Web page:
“The American Academy of Ophthalmology – the world’s largest association of eye physicians and surgeons – is reminding the public that it does not recommend marijuana or other cannabis products for the treatment of glaucoma. Based on analysis by the National Eye Institute and the Institute of Medicine, the Academy finds no scientific evidence that marijuana is an effective long-term treatment for glaucoma, particularly when compared to the wide variety of prescription medication and surgical treatments available. Ophthalmologists also caution that marijuana has side effects which could further endanger the user’s eye health.”

3. US Government Officials’ Views on Medical Marijuana
“I’m on record saying that not only do I think carefully prescribed medical use of marijuana may in fact be appropriate and we should follow the science as opposed to ideology on this issue, but I’m also on record as saying that the more we treat some of these issues related to drug abuse from a public health model and not just from an incarceration model, the better off we’re going to be.”

“[T]here is currently sound evidence that smoked marijuana is harmful. A past evaluation by several Department of Health and Human Services (HHS) agencies, including the Food and Drug Administration (FDA), Substance Abuse and Mental Health Services Administration (SAMHSA) and National Institute for Drug Abuse (NIDA), concluded that no sound scientific studies supported the safety or efficacy of marijuana for general medical use. There are alternative FDA-approved medications in existence for treatment of many of the proposed uses of smoked marijuana…

Accordingly, FDA, as the Federal agency responsible for reviewing the safety and efficacy of drugs, DEA as the Federal agency charged with enforcing the CSA, and the Office of National Drug Control Policy, as the federal coordinator of drug control policy, do not support the use of smoked marijuana for medical purposes.”

4. Health Risks of Smoked Marijuana
“[T]here is very little evidence that smoking marijuana as a means of taking it represents a significant health risk.

Although cannabis has been smoked widely in Western countries for more than four decades, there have been no reported cases of lung cancer or emphysema attributed to marijuana.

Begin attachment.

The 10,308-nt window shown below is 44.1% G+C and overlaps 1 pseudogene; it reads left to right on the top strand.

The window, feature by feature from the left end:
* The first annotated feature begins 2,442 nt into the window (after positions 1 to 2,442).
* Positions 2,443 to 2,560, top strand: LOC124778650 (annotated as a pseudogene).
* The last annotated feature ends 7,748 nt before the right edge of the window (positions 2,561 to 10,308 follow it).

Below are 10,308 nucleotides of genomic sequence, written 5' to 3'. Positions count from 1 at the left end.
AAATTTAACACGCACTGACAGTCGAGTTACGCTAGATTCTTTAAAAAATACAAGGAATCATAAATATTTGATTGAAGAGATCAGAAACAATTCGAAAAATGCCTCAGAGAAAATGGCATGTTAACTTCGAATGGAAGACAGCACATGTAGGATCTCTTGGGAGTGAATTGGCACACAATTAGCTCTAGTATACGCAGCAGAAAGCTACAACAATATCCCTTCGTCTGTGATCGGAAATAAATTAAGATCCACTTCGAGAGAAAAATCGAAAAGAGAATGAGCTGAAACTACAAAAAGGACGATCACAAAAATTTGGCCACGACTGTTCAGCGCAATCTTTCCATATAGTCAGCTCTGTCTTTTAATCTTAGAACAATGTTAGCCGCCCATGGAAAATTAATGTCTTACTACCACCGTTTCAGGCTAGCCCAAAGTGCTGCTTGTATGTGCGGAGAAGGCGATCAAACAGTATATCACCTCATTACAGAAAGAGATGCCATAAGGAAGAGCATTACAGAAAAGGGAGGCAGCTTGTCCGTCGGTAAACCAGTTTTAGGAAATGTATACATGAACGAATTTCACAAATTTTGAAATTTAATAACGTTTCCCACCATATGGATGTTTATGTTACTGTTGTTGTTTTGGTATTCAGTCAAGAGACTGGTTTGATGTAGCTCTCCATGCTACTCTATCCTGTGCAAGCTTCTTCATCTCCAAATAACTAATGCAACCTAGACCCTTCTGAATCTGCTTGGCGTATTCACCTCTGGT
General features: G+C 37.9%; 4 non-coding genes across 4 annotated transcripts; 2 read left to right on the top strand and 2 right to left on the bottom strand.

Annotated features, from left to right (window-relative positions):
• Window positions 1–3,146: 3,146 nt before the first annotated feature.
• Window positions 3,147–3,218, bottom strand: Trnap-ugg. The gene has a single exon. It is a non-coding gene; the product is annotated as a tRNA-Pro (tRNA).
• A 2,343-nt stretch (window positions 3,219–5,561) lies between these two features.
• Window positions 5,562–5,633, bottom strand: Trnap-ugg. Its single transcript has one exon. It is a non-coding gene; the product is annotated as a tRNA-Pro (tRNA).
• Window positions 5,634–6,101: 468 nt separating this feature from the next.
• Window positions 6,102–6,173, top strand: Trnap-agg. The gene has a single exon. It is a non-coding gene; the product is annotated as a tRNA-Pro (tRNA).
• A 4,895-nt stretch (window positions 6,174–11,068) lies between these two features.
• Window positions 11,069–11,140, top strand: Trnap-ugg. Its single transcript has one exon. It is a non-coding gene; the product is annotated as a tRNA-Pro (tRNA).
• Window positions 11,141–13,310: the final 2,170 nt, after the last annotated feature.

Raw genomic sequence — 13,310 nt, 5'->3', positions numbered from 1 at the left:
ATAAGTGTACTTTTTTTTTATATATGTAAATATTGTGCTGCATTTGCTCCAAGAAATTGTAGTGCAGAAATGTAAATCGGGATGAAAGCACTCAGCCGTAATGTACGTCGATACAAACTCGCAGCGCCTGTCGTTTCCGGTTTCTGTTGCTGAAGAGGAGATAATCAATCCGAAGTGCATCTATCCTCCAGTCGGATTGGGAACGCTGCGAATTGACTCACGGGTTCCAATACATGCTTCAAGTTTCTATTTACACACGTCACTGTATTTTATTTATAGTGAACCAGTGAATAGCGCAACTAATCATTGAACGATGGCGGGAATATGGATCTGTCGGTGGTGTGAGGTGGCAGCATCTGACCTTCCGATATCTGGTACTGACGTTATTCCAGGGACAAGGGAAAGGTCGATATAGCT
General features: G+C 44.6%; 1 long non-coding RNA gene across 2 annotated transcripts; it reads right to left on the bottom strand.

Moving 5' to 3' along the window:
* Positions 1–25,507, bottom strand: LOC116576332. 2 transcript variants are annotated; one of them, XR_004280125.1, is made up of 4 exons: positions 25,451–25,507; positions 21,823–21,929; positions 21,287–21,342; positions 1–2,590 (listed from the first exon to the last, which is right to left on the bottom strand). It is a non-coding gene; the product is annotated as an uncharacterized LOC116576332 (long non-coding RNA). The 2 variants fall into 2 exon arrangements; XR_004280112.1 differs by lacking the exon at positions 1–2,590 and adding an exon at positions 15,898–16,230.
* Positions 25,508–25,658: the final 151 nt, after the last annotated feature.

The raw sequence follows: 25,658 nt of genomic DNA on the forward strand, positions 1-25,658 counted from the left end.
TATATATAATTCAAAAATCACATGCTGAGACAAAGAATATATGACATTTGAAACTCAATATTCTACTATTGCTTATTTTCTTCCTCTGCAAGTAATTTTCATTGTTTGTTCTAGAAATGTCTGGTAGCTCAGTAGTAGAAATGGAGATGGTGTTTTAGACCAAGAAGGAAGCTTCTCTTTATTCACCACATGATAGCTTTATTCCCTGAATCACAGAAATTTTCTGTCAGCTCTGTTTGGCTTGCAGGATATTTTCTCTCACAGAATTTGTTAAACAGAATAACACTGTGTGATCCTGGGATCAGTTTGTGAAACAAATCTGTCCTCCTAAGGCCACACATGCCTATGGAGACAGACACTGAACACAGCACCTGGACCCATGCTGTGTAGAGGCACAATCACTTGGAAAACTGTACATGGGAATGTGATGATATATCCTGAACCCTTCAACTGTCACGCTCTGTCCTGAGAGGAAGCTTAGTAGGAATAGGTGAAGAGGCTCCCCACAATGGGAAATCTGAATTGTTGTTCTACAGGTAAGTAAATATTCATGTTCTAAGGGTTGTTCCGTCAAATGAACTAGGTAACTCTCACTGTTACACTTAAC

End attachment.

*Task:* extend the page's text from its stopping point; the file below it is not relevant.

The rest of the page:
I suspect that a day’s breathing in any city with poor air quality poses more of a threat than inhaling a day’s dose — which for many ailments is just a portion of a joint — of marijuana.”

“Marijuana smoke, like tobacco smoke, is an irritant to the throat and lungs and can cause a heavy cough during use. It also contains toxic gases and particles that can damage the lungs. Marijuana smoking is associated with large airway inflammation, increased airway resistance, and lung hyperinflation, and regular marijuana smokers report more symptoms of chronic bronchitis than nonsmokers. Smoking marijuana may also reduce the respiratory system’s immune response, increasing the likelihood of the user acquiring respiratory infections, including pneumonia. One study found that frequent marijuana smokers used more sick days that other people often because of respiratory illnesses.”

5. More Physician Perspectives on Medical Marijuana
“A day doesn’t go by where I don’t see a cancer patient who has nausea, vomiting, loss of appetite, pain, depression and insomnia. [Marijuana] is the only anti-nausea medicine that increases appetite. I could write six different prescriptions, all of which may interact with each other or the chemotherapy that the patient has been prescribed. Or I could just recommend trying one medicine.”

Donald Abrams, MD
Professor of Clinical Medicine at the University of California, San Francisco
“Marijuana Is a Wonder Drug When It Comes to the Horrors of Chemo
July 22, 2015
“Although I understand many believe marijuana is the most effective drug in combating their medical ailments, I would caution against this assumption due to the lack of consistent, repeatable scientific data available to prove marijuana’s medical benefits.

Based on current evidence, I believe that marijuana is a dangerous drug and that there are less dangerous medicines offering the same relief from pain and other medical symptoms.”

6. Marijuana and Pain
“[R]esearch further documents the safety and efficacy of medicinal cannabis for chronic pain. Cannabis has no known lethal dose, minimal drug interactions, is easily dosed via orally ingestion, vaporization, or topical absorption, thereby avoiding the potential risks associated with smoking completely…

Natural cannabis contains 5-15% THC but also includes multiple other therapeutic cannabinoids, all working in concert to produce analgesia…”

“There is no scientific evidence that the effect of marijuana in diminishing pain is related to any specifically identified analgesic effect. That it unequivocally does produce short-term CNS [central nervous system] euphoria, which alleviates some pain centrally, best explains its mechanism for both reducing pain short-term during the period of influence as well as causing the euphoria associated with addictive drugs of abuse. Additionally, there is no scientific evidence that long-term use of medicinal marijuana is either effective or safe for the treatment of chronic pain… [T]here are many analgesic medications available to patients and physicians that have been proven and established in the practice of medicine, through sound scientific clinical research, to be more effective and safer for the treatment of chronic pain than medical marijuana.”